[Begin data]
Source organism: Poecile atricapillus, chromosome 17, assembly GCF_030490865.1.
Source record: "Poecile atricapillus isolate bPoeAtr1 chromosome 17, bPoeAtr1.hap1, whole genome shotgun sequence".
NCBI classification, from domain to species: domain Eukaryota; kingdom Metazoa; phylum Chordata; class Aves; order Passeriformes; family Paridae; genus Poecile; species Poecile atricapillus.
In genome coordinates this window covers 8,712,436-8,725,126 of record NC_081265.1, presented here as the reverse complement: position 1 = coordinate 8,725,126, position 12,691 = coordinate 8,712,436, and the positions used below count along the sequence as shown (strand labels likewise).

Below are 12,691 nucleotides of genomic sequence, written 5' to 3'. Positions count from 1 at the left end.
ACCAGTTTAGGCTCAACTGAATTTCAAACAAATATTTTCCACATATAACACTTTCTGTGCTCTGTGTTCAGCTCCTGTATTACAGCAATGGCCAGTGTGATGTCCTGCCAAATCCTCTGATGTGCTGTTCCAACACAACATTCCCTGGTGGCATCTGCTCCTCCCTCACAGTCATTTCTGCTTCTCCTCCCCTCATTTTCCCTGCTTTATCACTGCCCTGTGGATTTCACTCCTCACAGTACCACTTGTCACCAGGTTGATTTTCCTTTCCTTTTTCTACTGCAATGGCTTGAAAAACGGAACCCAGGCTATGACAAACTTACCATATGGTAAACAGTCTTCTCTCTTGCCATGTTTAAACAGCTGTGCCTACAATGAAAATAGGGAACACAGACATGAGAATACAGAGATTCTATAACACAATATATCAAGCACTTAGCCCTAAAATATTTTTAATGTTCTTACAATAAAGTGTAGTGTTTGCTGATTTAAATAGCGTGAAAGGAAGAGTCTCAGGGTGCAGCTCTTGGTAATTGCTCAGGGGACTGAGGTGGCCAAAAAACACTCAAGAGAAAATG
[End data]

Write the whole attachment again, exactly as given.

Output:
Source organism: Poecile atricapillus, chromosome 17, assembly GCF_030490865.1.
Source record: "Poecile atricapillus isolate bPoeAtr1 chromosome 17, bPoeAtr1.hap1, whole genome shotgun sequence".
NCBI classification, from domain to species: domain Eukaryota; kingdom Metazoa; phylum Chordata; class Aves; order Passeriformes; family Paridae; genus Poecile; species Poecile atricapillus.
In genome coordinates this window covers 8,712,436-8,725,126 of record NC_081265.1, presented here as the reverse complement: position 1 = coordinate 8,725,126, position 12,691 = coordinate 8,712,436, and the positions used below count along the sequence as shown (strand labels likewise).

Below are 12,691 nucleotides of genomic sequence, written 5' to 3'. Positions count from 1 at the left end.
ACCAGTTTAGGCTCAACTGAATTTCAAACAAATATTTTCCACATATAACACTTTCTGTGCTCTGTGTTCAGCTCCTGTATTACAGCAATGGCCAGTGTGATGTCCTGCCAAATCCTCTGATGTGCTGTTCCAACACAACATTCCCTGGTGGCATCTGCTCCTCCCTCACAGTCATTTCTGCTTCTCCTCCCCTCATTTTCCCTGCTTTATCACTGCCCTGTGGATTTCACTCCTCACAGTACCACTTGTCACCAGGTTGATTTTCCTTTCCTTTTTCTACTGCAATGGCTTGAAAAACGGAACCCAGGCTATGACAAACTTACCATATGGTAAACAGTCTTCTCTCTTGCCATGTTTAAACAGCTGTGCCTACAATGAAAATAGGGAACACAGACATGAGAATACAGAGATTCTATAACACAATATATCAAGCACTTAGCCCTAAAATATTTTTAATGTTCTTACAATAAAGTGTAGTGTTTGCTGATTTAAATAGCGTGAAAGGAAGAGTCTCAGGGTGCAGCTCTTGGTAATTGCTCAGGGGACTGAGGTGGCCAAAAAACACTCAAGAGAAAATG